“Turning Red,” Pixar’s latest animated adventure, posed some pretty big musical challenges: it’s about a 13-year-old girl, obsessed with a boy band, whose Chinese ancestry literally looms large as she turns into a giant panda when her emotions spin out of control.
It demanded a trio of world-class talents: Grammy winners Billie Eilish and Finneas O’Connell for the songs and Oscar, Emmy and Grammy winner Ludwig Göransson to compose the score.
That such high-profile talents were available and eager to contribute to “Turning Red” says a lot about the music-friendly reputation of Pixar, which has won five music Oscars (including last year’s “Soul”) and 11 more nominations for either song or score since the original “Toy Story” in 1995.
Tom MacDougall, president of Walt Disney Music, conferred with director Domee Shi — whose personal coming-of-age, mother-daughter conflict story inspired “Turning Red” — and reached out to all of them in 2019, before production on the film began.
MacDougall had been a fan since Eilish’s early hit “Ocean Eyes” and was impressed, he says, “by the breadth of the territory that their songwriting and performing covered” ever since. He recalls Eilish saying that she had grown up listening to boy bands.
“When Mei is with her friends, what song would they be singing? What’s the one they all know?” MacDougall recalls thinking. “And when they see a boy and get that flutter in their hearts, what would they hear? Then when there’s the get-up-and-go song, what would that be? It all pointed back to the storytelling.”
The uber-successful pop duo ultimately created three songs for the film: “Nobody Like U,” a hit for the film’s fictional 4*Town group; “1 True Love,” a quiet ballad about heartbreak; and “U Know What’s Up,” a rousing stadium crowd-pleaser. All were written in early 2020, shortly after Eilish and O’Connell had completed work on their now Oscar-nominated James Bond theme “No Time to Die.”
Finneas is not only co-writer and producer of the songs, he’s actually one of the five voices of 4*Town (the others are Jordan Fisher, Josh Levi, Topher Ngo and Grayson Villanueva). “Domee had this idea that it was a diverse group of singers,” MacDougall says.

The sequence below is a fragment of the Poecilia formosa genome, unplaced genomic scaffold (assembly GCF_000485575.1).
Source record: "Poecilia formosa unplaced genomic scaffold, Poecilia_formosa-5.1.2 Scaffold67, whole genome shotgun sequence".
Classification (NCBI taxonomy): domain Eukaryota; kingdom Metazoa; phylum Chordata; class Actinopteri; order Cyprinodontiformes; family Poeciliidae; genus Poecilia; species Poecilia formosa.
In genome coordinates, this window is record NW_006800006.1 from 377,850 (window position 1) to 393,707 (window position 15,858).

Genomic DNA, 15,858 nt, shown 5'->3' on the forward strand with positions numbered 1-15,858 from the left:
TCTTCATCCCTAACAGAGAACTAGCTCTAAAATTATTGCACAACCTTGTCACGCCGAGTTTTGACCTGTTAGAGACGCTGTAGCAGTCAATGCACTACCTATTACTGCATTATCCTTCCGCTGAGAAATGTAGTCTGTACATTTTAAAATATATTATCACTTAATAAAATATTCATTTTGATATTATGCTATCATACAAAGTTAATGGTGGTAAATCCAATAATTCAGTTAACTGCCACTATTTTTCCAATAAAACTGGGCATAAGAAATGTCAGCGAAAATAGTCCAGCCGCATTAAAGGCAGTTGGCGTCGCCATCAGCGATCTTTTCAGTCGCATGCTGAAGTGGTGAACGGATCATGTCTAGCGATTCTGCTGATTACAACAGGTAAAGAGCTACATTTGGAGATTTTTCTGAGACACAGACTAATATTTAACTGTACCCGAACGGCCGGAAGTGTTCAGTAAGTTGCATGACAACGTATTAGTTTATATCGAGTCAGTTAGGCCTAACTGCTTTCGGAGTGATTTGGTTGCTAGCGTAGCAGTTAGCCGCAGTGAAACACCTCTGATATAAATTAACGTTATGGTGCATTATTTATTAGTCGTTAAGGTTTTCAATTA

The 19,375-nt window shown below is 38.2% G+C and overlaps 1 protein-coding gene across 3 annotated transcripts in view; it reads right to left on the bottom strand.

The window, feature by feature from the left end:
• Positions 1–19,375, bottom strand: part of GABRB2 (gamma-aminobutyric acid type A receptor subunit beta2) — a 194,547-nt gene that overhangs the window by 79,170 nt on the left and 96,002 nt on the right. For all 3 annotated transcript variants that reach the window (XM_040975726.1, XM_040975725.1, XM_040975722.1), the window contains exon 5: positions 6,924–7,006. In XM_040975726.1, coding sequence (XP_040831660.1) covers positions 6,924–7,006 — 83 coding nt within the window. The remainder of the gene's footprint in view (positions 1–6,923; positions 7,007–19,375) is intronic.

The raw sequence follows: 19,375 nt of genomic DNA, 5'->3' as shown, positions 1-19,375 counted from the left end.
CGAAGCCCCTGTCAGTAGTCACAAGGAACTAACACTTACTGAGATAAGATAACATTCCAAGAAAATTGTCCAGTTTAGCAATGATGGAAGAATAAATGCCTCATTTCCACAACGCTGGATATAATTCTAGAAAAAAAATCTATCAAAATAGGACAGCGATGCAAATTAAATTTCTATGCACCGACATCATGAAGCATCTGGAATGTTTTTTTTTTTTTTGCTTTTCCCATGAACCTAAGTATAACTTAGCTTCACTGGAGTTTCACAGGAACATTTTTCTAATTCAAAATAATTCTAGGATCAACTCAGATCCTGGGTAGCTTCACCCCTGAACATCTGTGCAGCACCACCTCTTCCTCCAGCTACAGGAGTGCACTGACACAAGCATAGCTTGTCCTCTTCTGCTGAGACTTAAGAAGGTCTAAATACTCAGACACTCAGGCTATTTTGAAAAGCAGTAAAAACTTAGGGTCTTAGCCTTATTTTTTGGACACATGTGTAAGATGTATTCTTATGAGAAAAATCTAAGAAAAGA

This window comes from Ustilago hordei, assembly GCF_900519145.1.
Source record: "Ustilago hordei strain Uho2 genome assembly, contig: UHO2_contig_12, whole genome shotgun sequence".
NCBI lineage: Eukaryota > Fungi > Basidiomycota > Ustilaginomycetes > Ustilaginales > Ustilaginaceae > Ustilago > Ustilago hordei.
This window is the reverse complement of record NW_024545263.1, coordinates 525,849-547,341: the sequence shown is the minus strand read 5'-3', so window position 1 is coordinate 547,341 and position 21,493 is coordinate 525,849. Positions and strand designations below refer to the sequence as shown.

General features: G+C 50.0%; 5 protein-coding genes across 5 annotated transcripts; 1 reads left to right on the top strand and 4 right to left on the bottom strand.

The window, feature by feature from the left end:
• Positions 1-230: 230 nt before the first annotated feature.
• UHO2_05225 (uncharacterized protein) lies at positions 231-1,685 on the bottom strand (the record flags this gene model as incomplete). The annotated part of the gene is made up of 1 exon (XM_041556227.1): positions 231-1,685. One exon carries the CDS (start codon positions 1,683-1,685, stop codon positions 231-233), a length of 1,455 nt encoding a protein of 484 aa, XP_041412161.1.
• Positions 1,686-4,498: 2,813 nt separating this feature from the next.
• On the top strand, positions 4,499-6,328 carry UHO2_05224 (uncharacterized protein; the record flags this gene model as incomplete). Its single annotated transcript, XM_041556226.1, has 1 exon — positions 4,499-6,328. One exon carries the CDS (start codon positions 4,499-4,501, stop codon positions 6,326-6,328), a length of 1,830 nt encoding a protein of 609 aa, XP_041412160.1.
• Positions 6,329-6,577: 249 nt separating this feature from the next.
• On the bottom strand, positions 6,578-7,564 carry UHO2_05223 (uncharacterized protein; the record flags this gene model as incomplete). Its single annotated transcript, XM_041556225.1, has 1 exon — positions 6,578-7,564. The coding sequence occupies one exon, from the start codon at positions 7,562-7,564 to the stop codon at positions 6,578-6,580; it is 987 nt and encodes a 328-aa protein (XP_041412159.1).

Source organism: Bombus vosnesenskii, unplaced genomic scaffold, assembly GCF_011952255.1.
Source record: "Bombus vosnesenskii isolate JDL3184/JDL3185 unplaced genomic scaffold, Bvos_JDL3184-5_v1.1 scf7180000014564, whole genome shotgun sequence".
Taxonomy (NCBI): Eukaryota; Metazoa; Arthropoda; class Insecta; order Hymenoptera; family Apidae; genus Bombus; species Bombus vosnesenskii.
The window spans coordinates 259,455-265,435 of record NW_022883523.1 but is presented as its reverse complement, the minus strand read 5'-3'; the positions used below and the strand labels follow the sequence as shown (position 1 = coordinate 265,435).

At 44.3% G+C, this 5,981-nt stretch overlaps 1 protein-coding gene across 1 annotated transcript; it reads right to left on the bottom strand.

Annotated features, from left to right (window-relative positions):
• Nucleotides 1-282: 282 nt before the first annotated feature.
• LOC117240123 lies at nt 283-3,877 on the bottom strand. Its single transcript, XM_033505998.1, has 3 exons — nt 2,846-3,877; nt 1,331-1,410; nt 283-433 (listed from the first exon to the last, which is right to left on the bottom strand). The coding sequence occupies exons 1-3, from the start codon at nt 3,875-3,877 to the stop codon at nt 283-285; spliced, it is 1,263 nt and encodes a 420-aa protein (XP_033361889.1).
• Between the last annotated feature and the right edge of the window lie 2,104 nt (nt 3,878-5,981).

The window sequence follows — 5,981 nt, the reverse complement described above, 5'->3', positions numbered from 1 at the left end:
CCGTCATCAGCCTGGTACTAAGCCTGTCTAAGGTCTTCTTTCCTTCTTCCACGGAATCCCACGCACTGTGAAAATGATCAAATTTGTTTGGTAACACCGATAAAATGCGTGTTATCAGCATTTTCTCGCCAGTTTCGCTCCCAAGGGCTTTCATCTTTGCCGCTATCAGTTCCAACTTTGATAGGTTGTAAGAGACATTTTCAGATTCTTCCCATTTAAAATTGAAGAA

The songs were the first recordings Disney made after the COVID industry shutdown in 2020, with all five performers in specially built vocal booths on the Fox scoring stage. “They looked like gigantic phone booths,” MacDougall says. “We had baffles and foam tops and specially built doors to get them in and out.”
Göransson was hired around the same time, MacDougall says, because “we were going to need a score that embraced a broad spectrum of sounds.” He had just won the Oscar for “Black Panther” when “Turning Red” came up, but in fact MacDougall had hired him years earlier for animated shorts (including “Inner Workings” in 2016).
Coincidentally, “Turning Red” director Shi won an Oscar for her Pixar short “Bao” at the same February 2019 ceremony where Göransson won his Oscar. The composer’s wife Serena, a violinist, had played on the score for “Bao” and raved about its touching story. Plus Serena’s mother is Korean and she knew something of the complexity of mother-daughter relationships in Asian families.
“I wanted to score to represent those uncomfortable and confusing feelings that we all encounter in our journey to adulthood,” Göransson tells Variety. “It’s a crazy mix of musical genres, from New Jack Swing to ’90s boy-band, traditional Chinese sounds and Western orchestra. I wanted the music to act like a mixtape for Mei.”
He wrote a theme for Mei, played variously by conventional Western flute and the dizi, a Chinese bamboo flute, depending on how she’s feeling; a theme for Mei’s mother Ming, played by the guzheng, a Chinese plucked string instrument; and music for the panda, “a quirky, awkward theme” played by the erhu, a two-stringed Chinese fiddle, plus synthesizer and bianzhong, a set of bronze Chinese bells. The pipa, a Chinese lute, and Chinese opera percussion, provided additional colors for the family and their mystical past.
Göransson learned to play the guzheng during his research, although he hired professional soloists when it came time to record. He had seen storyboards and talked with Shi in 2020, but the actual writing took about eight months in 2021 when he could see a more finished film.
He combined the Chinese sounds with a 75-piece Los Angeles orchestra. “Adding orchestra was the last element. I used them to beef up the main ideas and make it feel more cinematic,” he says. The result is wild, raucous fun, with traditional Chinese instruments flavoring an often fast-moving, big-beat orchestral groove that propels “Turning Red” to its satisfying conclusion.
“We had two weeks” in the recording studio, Göransson reports. “Pixar gave us the time to experiment with the orchestra, to see what worked and what didn’t work.” The result, he adds, was “It all came naturally and nothing felt forced.”
With “Turning Red” behind him, Göransson now turns his attention to “Black Panther 2,” which is nearing the end of shooting in Atlanta. As for Eilish and O’Connell, they have a date with Oscar on March 27… but the songs from “Turning Red” will be eligible for next year’s Academy Awards.
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